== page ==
Dogs are known to be loving creatures, but they can also be adventurous, and oftentimes, fearless. No matter how much we take care of our pets, accidents and injuries can happen. But what you can do as a dog owner is to be prepared.
When a dog is injured, it takes them a lot of energy, strength, and flexibility to perform simple movements such as walking, scratching, and standing. Injuries also prohibit them from being their active and social self. In many cases they are not able to chase squirrels, play with other dogs, or greet you playfully when you walk into the house.
One of the most common solutions used in conjunction with treating a dog’s injury is the Elizabethan collar, E-collar, or simply a cone. It is popularly known as the “cone of shame” as it was deemed a form of “punishment” for misbehaving dogs. Wearing one makes them look like lampshades that may look adorable to some but these lamp shades can be a dog’s worst nightmare.
While the cone is a popular choice, it’s not always effective for every pet, and in some instances it could even do more harm than good. There are many alternatives that promote a more comfortable recovery for your furry companions injuries.
Why Do Dogs Wear Cones?
The cone of shame is a protective device that’s placed around your dog’s neck. It’s designed to stop your dog from scratching its head and licking its body, including wounds, surgical incisions, and other injury sites. Licking these parts is an instinctive response and should not cause any alarm. However, it keeps the wound moist and may result in possible infections. The area can become a breeding ground for bacteria.
Some wounds heal faster without any form of interference. The cone is handy because it acts as a protective barrier from your dog’s tongue to their wound. It stops them from having access to their injury for healing and recovery.
Disadvantages of the Cone of Shame
There are many e-collar side effects pet owners are not aware of. Here are some of them:Difficulty eating and drinking
The cone is large and extends a few inches past a dog’s nose. When dogs lower their heads to the bowl, the cone gets in the way. This limits the neck’s range of motion, making eating and drinking more challenging.Limited natural movements
One of the key senses that a dog uses is its sight. The cone restricts them from looking at you whenever you throw a toy, if you have a treat for them, or if they just want to glance at their favorite human.
Because their sight is limited, your dogs can also experience difficulty navigating indoors. They would keep bumping into furniture, falling down the stairs, and getting stuck in between chairs, which could lead to further injuries.Discomfort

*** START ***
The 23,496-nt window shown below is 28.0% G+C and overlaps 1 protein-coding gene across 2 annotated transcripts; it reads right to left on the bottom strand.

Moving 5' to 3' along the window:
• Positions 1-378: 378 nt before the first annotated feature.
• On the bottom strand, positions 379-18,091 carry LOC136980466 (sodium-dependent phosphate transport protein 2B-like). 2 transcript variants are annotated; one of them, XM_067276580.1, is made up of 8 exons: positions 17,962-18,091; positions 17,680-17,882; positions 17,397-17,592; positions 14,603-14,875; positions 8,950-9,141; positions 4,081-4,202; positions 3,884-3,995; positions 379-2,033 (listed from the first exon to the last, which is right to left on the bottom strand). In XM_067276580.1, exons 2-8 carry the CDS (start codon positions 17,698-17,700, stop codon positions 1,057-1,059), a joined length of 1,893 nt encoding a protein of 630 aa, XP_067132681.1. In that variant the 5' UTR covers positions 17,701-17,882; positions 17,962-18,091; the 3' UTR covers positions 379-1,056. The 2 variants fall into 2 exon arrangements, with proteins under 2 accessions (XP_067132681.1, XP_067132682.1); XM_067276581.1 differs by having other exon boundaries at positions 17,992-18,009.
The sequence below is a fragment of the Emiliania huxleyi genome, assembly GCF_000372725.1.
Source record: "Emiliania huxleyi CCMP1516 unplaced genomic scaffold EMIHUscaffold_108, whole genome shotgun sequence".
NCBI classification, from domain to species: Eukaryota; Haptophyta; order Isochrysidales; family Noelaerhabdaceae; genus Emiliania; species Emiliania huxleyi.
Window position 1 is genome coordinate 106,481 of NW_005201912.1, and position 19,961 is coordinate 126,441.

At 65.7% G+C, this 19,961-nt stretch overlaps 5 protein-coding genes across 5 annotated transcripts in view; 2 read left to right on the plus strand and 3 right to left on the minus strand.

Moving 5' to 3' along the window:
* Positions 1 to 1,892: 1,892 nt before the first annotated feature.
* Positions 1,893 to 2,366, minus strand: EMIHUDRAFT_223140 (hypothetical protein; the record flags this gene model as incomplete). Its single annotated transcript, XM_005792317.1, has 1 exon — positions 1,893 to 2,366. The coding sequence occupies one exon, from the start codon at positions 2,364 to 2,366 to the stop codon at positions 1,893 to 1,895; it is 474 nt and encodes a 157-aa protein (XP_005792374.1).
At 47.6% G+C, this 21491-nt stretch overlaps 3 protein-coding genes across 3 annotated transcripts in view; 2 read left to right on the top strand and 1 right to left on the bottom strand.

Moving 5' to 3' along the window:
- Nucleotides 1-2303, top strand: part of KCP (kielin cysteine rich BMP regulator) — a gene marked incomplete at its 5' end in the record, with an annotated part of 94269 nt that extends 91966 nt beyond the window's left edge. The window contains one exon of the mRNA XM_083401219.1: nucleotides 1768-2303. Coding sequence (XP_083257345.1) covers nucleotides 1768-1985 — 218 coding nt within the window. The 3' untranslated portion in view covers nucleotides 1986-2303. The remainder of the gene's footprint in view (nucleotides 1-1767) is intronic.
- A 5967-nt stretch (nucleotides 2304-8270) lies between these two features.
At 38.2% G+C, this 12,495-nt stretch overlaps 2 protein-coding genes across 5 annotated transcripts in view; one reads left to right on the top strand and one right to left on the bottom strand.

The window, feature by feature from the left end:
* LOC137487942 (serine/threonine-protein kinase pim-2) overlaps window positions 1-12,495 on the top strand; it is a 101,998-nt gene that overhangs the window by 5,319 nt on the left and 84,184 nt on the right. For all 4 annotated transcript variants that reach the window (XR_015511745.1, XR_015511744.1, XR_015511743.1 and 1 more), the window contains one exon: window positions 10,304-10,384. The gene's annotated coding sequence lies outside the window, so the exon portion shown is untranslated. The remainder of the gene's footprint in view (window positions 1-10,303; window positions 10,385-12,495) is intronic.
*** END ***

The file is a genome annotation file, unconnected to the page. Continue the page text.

Dogs would just prefer to lie still, but even that can be uncomfortable. Some like to lie on their back or sleep in the funniest position possible, which they can’t do when they have the cone on. The protective device can be agonizing for them. They won’t have the liberty to move around or cuddle with you in bed when they feel like it.Inability to play
Dogs are naturally playful creatures. They love to run around, chase after each other, bite a playmate’s leg, or even lick you. Another e-collar side effect is that it limits the usual activities your dogs can do. You would notice a significant decline in their energy because they can’t play with you or other dogs. This hindrance can increase their boredom, which can lead to depression.Damage to furniture
The rigid material of the e-collar is excellent at staying in place on your dog’s neck. However, whenever your pet tries to move around, the material can cause damage to your doors and interior plasterwork. Moreover, some dogs try to remove the cone by running into furniture at full speed, which not only damages your equipment but can also result in more injuries.Inability to use doggie doors
Doggie doors are designed to be a perfect fit for your dog. They allow dogs to quickly get in and get out of a room without the need to open the door. When you put a cone on your dog, it becomes a “part” of their body which doggie doors weren’t built for. If your dog tries to use them, you would just see their heads peeking out from the hole.